Respiratory therapists begin their careers with the idea that they will go out and save lives and help people breathe easier.
For the most part, that is what they do, from their first days in the hospital to the end of their careers. But sometimes roadblocks spring up along the way that threaten to derail their initial passion for the profession.
Two AARC members share their experience with lost passion, and what they did to recover it.
Back to basics
Veering too far away from his original objectives in the field threw things out of alignment for Michael Terry, RRT, RPFT, CCRC.
“I got involved in the management of our department and this took me completely away from the bedside for years,” Terry said.
He eventually grew tired of the daily grind and struggles. He seriously considered leaving the profession, but two things happened to change his mind.
- First, he began teaching in his facility’s respiratory care program.
- And second, he ditched his managerial position and took on a new role that allowed him to see patients again and get back in touch with why he entered the profession in the first place — to help people in need.
Today he works in the Clinical Research Center at Loma Linda University Medical Center in Loma Linda, CA, assisting with cutting-edge studies aimed at improving patient care.
“I would highly recommend teaching to those who have become tired of the daily grind,” Terry said. “And for those not seeing patients on a regular basis, they should make an effort to do so occasionally.”
Look to the future
You might think that anyone who ended up as executive director of their state respiratory care board would never have experienced a loss of passion for the profession.
William L. Croft, EdD, PhD, RRT, who currently serves as executive director of the North Carolina Respiratory Care Board (NCRCB), would beg to differ. For him, disenchantment came early on in his career, when the enthusiasm he had for the profession was seriously dampened by many of the people around him.
“It was my first three years in the profession,” recalls Dr. Croft, explaining he witnessed some unprofessional actions and negative attitudes from his colleagues.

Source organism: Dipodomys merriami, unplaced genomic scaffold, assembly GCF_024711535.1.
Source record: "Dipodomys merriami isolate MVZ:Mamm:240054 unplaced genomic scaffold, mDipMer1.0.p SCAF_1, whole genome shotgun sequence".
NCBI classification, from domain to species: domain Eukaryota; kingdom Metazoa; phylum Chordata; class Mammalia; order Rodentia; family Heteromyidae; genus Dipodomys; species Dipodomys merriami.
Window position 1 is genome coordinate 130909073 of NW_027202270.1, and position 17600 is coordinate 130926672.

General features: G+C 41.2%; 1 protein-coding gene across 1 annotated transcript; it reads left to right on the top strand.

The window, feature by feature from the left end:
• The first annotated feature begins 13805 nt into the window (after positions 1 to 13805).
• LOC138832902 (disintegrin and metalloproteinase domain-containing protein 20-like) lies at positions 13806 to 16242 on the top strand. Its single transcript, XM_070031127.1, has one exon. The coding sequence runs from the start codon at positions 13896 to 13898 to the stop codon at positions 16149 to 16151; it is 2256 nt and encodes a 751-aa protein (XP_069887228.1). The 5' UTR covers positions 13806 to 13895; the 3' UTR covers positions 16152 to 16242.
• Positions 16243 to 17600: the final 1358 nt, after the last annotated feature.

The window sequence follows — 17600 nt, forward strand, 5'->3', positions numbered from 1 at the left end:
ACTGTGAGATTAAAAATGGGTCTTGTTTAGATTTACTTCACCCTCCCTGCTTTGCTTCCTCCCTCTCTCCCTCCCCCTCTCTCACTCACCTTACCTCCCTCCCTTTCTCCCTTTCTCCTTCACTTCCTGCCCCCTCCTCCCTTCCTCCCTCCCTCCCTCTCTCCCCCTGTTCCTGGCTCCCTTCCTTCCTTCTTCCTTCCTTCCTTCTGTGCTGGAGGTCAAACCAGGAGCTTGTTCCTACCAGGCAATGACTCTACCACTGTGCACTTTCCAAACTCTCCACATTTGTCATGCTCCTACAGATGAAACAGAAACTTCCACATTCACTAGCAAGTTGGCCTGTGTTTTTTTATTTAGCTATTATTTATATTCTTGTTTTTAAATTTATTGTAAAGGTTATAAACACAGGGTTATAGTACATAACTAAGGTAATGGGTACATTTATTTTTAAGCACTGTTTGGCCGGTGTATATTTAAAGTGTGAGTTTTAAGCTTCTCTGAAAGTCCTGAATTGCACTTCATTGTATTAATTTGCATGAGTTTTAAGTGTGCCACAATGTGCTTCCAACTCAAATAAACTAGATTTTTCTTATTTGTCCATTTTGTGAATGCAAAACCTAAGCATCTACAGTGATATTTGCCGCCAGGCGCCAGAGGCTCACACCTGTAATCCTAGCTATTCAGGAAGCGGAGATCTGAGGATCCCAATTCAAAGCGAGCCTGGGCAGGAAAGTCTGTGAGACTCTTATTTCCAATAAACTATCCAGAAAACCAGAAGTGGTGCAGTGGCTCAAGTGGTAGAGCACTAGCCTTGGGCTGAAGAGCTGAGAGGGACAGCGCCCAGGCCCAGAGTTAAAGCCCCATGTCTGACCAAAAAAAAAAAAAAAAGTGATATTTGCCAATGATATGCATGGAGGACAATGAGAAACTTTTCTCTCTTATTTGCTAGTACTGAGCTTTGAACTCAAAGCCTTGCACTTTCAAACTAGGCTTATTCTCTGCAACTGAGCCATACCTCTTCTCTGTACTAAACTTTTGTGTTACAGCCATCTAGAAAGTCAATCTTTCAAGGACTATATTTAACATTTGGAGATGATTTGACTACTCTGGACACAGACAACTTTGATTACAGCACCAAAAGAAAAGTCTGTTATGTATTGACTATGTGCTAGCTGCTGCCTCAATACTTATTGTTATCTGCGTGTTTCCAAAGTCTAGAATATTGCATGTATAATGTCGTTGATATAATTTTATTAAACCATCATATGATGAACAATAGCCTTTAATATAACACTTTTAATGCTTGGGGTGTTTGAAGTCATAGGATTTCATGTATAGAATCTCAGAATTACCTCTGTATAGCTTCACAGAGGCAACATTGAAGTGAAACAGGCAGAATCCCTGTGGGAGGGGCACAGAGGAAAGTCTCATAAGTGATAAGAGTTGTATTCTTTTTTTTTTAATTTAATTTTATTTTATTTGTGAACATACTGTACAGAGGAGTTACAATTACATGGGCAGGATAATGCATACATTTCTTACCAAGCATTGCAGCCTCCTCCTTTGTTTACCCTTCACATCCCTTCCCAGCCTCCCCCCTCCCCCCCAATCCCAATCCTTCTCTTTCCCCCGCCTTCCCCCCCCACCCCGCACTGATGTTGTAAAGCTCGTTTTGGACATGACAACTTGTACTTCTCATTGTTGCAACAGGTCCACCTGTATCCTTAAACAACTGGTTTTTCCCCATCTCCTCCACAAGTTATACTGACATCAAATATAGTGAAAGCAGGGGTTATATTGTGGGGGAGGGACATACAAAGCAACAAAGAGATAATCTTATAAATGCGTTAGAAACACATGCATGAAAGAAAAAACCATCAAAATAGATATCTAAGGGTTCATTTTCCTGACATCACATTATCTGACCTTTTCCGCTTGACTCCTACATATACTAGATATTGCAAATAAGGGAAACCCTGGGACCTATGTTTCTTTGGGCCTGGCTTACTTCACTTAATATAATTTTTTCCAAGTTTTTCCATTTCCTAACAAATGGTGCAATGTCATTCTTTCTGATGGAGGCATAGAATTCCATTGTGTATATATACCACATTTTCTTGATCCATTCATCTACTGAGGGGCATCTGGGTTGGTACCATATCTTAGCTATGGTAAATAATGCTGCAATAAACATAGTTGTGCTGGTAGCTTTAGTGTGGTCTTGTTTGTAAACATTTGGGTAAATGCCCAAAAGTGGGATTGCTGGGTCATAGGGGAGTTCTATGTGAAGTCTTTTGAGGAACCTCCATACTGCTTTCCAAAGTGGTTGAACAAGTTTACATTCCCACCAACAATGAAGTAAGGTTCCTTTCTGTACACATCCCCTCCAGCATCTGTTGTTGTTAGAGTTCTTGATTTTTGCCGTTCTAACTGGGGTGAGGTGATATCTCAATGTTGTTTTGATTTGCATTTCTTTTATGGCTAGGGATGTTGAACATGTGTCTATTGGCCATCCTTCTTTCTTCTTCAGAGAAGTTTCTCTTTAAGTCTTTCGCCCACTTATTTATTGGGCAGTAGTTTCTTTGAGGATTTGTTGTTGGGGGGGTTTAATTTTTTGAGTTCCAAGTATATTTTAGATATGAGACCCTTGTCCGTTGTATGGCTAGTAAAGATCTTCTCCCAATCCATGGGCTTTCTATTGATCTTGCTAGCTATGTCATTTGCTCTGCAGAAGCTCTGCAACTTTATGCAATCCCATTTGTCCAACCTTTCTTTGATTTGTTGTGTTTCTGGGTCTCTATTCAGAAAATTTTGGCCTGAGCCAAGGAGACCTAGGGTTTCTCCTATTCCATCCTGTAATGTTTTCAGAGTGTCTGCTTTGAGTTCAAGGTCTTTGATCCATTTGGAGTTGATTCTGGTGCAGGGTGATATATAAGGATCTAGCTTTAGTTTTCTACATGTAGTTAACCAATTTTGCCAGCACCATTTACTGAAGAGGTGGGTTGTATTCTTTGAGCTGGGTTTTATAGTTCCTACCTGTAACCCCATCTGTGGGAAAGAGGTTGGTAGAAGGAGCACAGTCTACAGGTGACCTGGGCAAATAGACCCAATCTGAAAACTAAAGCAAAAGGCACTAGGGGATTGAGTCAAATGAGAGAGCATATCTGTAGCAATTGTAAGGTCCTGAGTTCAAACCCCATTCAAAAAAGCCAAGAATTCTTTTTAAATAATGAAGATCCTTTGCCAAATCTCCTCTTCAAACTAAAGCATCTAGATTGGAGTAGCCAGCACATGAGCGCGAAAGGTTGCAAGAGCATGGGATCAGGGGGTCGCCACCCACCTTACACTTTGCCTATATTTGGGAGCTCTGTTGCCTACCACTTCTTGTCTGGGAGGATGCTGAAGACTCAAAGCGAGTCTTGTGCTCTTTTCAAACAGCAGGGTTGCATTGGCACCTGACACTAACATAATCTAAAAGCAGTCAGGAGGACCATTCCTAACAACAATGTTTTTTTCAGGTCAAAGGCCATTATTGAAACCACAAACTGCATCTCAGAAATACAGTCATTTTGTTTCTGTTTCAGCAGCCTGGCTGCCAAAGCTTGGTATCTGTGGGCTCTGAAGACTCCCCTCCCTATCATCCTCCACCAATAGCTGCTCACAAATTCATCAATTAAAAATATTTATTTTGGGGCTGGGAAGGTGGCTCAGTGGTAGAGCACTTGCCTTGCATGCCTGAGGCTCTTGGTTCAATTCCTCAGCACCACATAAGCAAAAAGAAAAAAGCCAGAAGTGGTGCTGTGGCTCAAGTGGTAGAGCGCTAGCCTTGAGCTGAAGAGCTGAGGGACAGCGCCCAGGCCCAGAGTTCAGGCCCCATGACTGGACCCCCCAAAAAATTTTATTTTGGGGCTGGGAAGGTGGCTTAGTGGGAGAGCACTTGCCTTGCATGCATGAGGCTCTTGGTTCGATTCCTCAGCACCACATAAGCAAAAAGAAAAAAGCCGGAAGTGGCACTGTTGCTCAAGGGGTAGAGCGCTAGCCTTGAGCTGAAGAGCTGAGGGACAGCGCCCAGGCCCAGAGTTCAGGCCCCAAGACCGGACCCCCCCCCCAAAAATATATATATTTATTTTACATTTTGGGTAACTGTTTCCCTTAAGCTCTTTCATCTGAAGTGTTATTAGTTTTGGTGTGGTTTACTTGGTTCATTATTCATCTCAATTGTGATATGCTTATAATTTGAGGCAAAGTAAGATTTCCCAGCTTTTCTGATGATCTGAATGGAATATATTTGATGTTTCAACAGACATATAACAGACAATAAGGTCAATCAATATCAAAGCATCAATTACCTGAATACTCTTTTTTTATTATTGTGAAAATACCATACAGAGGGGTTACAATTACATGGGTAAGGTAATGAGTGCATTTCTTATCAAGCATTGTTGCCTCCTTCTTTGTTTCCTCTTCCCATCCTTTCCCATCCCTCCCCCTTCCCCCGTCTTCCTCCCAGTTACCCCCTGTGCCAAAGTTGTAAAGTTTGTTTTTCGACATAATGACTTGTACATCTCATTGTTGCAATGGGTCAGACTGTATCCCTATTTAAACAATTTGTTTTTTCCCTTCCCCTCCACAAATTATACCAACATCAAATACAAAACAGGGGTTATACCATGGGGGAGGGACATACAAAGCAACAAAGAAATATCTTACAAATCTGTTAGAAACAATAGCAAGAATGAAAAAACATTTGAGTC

That took a big toll on his young and energetic self and he began to believe he had made a big mistake entering the profession.
A former professor and new boss ultimately turned things around for him.
First, Dan Grady, who taught in the program Dr. Croft attended, told him to think about the future of the profession and all it offered. He was active in the AARC and the North Carolina Society for Respiratory Care (NCSRC), and he suggested Dr. Croft get involved too. They were beginning to target licensure at the time, and there was plenty of work to go around.
“By this time, I was starting my third or fourth job in the profession since I was so disillusioned with the future,” says Dr. Croft. “This new job was promising, and my new boss, Kelly McClure, was also active with the AARC and NCSRC. He mentored me and insisted I get involved, so I did.”
Over the next few years, Dr. Croft served the NCSRC in several capacities and would later become president. In the meantime, he was encouraged to leave the hospital and take over the local college program, which he did for the next six years.
“Being involved with like-minded people such as Dan Grady and Kelly McClure, as well as Rick Sells, helped me see the light,” he said. “I discovered many excellent people working in our profession in North Carolina and made lifelong friends, such as Ralph Webb, among others. It gave me hope and solitude that we were on a positive trajectory.”
Dr. Croft went on to serve as program director at Sandhills Community College and earned his EdD and PhD during those years before taking on his current role at the NCRCB in 2014.
His advice for anyone struggling to regain their own professional passion is simple. “Get involved at the local, state, and national levels,” Dr. Croft said. “Surround yourself with likeminded, positive people.”
Back in business
Professional passion is one of those things that can make a real difference in your career, so follow the advice of these RTs and cultivate it every chance you get. Changes can always be made to get your passion back on track!